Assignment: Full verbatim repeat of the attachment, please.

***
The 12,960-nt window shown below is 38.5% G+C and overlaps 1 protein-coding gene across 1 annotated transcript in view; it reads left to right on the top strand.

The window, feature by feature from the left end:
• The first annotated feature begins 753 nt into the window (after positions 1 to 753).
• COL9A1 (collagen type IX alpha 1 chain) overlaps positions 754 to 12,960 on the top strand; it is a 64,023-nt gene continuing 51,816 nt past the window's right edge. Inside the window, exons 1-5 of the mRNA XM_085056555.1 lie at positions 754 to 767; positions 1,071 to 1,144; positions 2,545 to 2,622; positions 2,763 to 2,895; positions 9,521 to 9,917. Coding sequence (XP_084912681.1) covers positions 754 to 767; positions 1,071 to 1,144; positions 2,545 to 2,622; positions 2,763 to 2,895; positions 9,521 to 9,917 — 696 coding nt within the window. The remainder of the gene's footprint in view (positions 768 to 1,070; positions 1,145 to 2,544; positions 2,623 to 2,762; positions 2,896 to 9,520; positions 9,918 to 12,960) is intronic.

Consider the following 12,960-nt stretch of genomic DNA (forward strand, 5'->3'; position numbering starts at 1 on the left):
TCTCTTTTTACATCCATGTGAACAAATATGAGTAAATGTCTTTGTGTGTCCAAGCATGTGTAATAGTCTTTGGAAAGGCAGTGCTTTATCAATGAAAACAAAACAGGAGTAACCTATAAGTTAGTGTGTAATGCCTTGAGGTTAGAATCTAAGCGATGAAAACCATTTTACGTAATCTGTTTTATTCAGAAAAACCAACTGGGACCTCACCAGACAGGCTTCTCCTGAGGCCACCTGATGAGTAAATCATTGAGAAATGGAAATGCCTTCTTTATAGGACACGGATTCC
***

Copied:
The 12,960-nt window shown below is 38.5% G+C and overlaps 1 protein-coding gene across 1 annotated transcript in view; it reads left to right on the top strand.

The window, feature by feature from the left end:
• The first annotated feature begins 753 nt into the window (after positions 1 to 753).
• COL9A1 (collagen type IX alpha 1 chain) overlaps positions 754 to 12,960 on the top strand; it is a 64,023-nt gene continuing 51,816 nt past the window's right edge. Inside the window, exons 1-5 of the mRNA XM_085056555.1 lie at positions 754 to 767; positions 1,071 to 1,144; positions 2,545 to 2,622; positions 2,763 to 2,895; positions 9,521 to 9,917. Coding sequence (XP_084912681.1) covers positions 754 to 767; positions 1,071 to 1,144; positions 2,545 to 2,622; positions 2,763 to 2,895; positions 9,521 to 9,917 — 696 coding nt within the window. The remainder of the gene's footprint in view (positions 768 to 1,070; positions 1,145 to 2,544; positions 2,623 to 2,762; positions 2,896 to 9,520; positions 9,918 to 12,960) is intronic.

Consider the following 12,960-nt stretch of genomic DNA (forward strand, 5'->3'; position numbering starts at 1 on the left):
TCTCTTTTTACATCCATGTGAACAAATATGAGTAAATGTCTTTGTGTGTCCAAGCATGTGTAATAGTCTTTGGAAAGGCAGTGCTTTATCAATGAAAACAAAACAGGAGTAACCTATAAGTTAGTGTGTAATGCCTTGAGGTTAGAATCTAAGCGATGAAAACCATTTTACGTAATCTGTTTTATTCAGAAAAACCAACTGGGACCTCACCAGACAGGCTTCTCCTGAGGCCACCTGATGAGTAAATCATTGAGAAATGGAAATGCCTTCTTTATAGGACACGGATTCC